District attorney ends private vendor's bad-check program
GAZETTE FILE PHOTO Northwestern District Attorney David E. Sullivan has ended a bad-check enforcement program with a private vendor after questions were raised about the company's business practices. Purchase photo reprints »
NORTHAMPTON — Northwestern District Attorney David E. Sullivan has pulled the plug on a bad-check enforcement program with a private vendor after new questions were raised about the company’s business practices, including sending out debt-collection or enforcement letters that appear as if they are coming from the DA’s office.
Sullivan, who was listed as program administrator in those letters, joined several other Massachusetts district attorneys in ending relationships with CorrectiveSolutions and BounceBack in recent months. The two companies also are not licensed to work in Massachusetts, but may not have to be under a federal debt collection exemption, according to a report in Sunday’s Boston Globe.
The Northwestern district attorney’s office had entered into a contract in March 2009 with Missouri-based BounceBack, prior to Sullivan taking office. The pact, which the Gazette reviewed, was never formally signed and executed. Nevertheless, the company has since been administering a bad-check enforcement program that seeks to get restitution for merchants and consumers from those who write bad checks in Hampshire and Franklin counties. Several other state district attorneys employed Corrective Actions, a company that has been subject to recent class-action lawsuits, for the same purpose. At least two federal court decisions in Spokane County, Wash., have upheld BounceBack’s programs with a district attorney’s office there.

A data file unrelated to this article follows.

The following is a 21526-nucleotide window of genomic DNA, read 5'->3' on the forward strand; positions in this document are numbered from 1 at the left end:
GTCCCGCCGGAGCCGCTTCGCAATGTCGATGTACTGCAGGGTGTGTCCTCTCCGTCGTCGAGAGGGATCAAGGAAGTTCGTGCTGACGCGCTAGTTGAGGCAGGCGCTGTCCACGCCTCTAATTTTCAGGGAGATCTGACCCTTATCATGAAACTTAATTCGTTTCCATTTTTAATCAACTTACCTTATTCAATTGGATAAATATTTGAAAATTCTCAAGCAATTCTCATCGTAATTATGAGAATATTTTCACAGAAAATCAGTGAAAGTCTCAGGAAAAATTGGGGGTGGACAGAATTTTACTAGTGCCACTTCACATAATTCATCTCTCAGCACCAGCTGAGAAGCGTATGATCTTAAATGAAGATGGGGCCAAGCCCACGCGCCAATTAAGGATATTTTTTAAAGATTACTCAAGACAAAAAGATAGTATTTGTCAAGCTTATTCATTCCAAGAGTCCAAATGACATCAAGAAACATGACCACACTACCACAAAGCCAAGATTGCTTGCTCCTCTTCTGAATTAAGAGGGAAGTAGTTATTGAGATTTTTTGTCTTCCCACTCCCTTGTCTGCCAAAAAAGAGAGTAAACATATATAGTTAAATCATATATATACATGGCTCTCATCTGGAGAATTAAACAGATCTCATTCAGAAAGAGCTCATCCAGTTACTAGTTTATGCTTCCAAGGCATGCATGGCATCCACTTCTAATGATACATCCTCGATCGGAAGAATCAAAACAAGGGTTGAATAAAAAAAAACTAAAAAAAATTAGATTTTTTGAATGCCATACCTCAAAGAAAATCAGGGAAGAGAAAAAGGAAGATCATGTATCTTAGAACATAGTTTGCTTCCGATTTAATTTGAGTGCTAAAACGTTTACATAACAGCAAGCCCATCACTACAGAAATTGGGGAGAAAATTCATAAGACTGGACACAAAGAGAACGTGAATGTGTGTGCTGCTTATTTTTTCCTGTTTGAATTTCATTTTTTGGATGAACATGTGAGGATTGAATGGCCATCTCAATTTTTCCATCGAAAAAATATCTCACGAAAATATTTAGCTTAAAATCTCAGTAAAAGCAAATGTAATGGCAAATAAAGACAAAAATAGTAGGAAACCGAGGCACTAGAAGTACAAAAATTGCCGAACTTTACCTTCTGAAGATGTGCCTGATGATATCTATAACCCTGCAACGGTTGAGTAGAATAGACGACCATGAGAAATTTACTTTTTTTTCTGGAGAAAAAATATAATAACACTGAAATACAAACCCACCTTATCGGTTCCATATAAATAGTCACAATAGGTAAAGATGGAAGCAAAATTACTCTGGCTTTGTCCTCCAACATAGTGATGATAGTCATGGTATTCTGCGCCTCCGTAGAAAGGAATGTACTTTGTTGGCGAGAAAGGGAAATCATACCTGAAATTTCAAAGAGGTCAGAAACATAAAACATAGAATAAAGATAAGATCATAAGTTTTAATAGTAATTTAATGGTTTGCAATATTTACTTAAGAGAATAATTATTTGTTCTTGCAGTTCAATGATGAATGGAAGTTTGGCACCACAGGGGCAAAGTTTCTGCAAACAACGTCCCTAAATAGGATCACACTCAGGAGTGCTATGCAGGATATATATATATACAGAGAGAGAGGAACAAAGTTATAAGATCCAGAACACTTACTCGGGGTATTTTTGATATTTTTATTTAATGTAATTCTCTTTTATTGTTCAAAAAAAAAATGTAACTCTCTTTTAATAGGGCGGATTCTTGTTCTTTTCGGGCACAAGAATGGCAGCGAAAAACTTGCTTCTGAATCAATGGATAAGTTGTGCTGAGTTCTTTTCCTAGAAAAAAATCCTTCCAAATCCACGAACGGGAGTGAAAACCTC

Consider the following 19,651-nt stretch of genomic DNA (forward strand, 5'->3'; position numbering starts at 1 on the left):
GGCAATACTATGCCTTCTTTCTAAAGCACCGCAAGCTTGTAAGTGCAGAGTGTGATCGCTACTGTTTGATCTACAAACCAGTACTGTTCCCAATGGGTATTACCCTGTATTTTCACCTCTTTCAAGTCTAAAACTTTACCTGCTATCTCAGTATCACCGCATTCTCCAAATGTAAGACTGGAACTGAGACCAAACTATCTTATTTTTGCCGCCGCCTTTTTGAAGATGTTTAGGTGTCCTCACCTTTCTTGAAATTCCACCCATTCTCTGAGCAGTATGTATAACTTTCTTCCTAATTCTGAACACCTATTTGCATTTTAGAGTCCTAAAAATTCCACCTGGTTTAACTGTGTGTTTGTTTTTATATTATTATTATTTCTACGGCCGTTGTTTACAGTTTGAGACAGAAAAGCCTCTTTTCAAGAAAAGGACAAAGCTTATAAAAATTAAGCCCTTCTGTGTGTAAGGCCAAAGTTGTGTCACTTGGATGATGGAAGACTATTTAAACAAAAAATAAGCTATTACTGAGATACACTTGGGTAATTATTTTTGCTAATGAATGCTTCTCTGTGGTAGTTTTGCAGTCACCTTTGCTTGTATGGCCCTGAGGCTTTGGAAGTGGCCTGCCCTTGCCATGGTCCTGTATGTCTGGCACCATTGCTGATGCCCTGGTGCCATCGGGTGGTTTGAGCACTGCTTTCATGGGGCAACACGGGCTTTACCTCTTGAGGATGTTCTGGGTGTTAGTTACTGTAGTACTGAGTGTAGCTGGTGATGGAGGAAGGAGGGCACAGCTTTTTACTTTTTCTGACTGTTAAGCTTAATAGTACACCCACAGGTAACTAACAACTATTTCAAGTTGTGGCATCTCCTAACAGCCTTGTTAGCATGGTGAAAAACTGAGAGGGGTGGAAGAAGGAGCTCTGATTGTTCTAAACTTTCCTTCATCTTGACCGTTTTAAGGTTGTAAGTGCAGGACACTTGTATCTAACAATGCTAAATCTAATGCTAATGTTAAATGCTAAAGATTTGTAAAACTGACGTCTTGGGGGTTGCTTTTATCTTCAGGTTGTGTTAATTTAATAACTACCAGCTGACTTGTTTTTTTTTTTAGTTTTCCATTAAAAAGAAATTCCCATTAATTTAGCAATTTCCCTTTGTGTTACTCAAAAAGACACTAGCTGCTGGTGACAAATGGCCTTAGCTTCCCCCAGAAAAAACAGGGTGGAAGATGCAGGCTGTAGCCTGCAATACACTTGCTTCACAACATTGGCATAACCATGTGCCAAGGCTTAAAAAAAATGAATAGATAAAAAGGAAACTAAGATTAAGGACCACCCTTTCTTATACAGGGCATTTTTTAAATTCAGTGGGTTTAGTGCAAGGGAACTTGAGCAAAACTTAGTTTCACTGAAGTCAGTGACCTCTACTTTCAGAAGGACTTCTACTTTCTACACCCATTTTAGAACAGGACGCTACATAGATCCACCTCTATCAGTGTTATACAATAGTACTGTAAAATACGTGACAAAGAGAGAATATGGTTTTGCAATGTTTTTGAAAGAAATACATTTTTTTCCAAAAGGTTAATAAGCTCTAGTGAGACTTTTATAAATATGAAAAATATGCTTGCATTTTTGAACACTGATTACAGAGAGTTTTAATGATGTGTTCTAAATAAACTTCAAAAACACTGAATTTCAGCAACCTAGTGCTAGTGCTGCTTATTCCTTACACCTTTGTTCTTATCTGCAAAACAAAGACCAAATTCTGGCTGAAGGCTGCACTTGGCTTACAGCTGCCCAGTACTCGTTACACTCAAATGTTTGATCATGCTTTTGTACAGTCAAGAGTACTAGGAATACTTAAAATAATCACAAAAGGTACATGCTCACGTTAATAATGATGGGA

“I was not comfortable having BounceBack give the erroneous impression that their enforcement letters were coming directly from our office,” Sullivan told the Gazette on Sunday. “This practice, coupled with the issues raised about CorrectiveSolutions by the Massachusetts Division of Banks, led me to conclude that our office would no longer be affiliated with BounceBack or any other bad-check enforcement administrator.
“It didn’t seem in good faith to me,” he added.
Sullivan said he began looking at the program last fall, around the time the Globe began posing questions to district attorneys about the contracts. He terminated the Northwestern district’s relationship with BounceBack in January, he said.
Bad-check diversion programs like the one used here are not uncommon and many district attorneys make no bones about promoting them around the country. The office of the Onondaga County district attorney in New York, for example, provides an explainer on its website about its check enforcement program with BounceBack, stating that in addition to assisting merchants and others with recovering losses from dishonored checks that were intentionally written, the program also reduces the caseload for law enforcement and the courts.